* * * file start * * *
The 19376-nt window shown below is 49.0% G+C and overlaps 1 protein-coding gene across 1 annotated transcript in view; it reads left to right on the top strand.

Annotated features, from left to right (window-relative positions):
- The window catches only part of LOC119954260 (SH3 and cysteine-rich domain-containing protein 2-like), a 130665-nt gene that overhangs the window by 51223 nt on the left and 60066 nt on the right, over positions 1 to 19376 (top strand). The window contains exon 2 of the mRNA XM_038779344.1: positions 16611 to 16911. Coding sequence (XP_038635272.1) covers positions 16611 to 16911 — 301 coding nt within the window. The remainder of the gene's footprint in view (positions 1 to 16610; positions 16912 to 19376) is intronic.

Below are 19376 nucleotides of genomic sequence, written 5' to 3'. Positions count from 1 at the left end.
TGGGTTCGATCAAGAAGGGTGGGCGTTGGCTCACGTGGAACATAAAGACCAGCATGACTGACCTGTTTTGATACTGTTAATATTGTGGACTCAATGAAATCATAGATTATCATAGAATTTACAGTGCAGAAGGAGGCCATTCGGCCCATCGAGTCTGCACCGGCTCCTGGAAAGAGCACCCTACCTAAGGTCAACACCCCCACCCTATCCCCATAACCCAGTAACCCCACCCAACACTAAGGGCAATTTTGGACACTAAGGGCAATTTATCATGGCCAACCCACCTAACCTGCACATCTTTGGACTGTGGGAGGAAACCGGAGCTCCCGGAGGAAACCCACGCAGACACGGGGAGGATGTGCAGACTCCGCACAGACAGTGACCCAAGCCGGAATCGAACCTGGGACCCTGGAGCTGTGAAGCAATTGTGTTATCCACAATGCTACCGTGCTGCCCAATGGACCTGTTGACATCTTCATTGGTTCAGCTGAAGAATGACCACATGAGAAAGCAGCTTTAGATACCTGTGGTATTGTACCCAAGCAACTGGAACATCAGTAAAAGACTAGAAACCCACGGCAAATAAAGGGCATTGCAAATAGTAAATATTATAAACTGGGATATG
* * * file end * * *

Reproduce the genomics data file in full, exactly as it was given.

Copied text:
The 19376-nt window shown below is 49.0% G+C and overlaps 1 protein-coding gene across 1 annotated transcript in view; it reads left to right on the top strand.

Annotated features, from left to right (window-relative positions):
- The window catches only part of LOC119954260 (SH3 and cysteine-rich domain-containing protein 2-like), a 130665-nt gene that overhangs the window by 51223 nt on the left and 60066 nt on the right, over positions 1 to 19376 (top strand). The window contains exon 2 of the mRNA XM_038779344.1: positions 16611 to 16911. Coding sequence (XP_038635272.1) covers positions 16611 to 16911 — 301 coding nt within the window. The remainder of the gene's footprint in view (positions 1 to 16610; positions 16912 to 19376) is intronic.

Below are 19376 nucleotides of genomic sequence, written 5' to 3'. Positions count from 1 at the left end.
TGGGTTCGATCAAGAAGGGTGGGCGTTGGCTCACGTGGAACATAAAGACCAGCATGACTGACCTGTTTTGATACTGTTAATATTGTGGACTCAATGAAATCATAGATTATCATAGAATTTACAGTGCAGAAGGAGGCCATTCGGCCCATCGAGTCTGCACCGGCTCCTGGAAAGAGCACCCTACCTAAGGTCAACACCCCCACCCTATCCCCATAACCCAGTAACCCCACCCAACACTAAGGGCAATTTTGGACACTAAGGGCAATTTATCATGGCCAACCCACCTAACCTGCACATCTTTGGACTGTGGGAGGAAACCGGAGCTCCCGGAGGAAACCCACGCAGACACGGGGAGGATGTGCAGACTCCGCACAGACAGTGACCCAAGCCGGAATCGAACCTGGGACCCTGGAGCTGTGAAGCAATTGTGTTATCCACAATGCTACCGTGCTGCCCAATGGACCTGTTGACATCTTCATTGGTTCAGCTGAAGAATGACCACATGAGAAAGCAGCTTTAGATACCTGTGGTATTGTACCCAAGCAACTGGAACATCAGTAAAAGACTAGAAACCCACGGCAAATAAAGGGCATTGCAAATAGTAAATATTATAAACTGGGATATG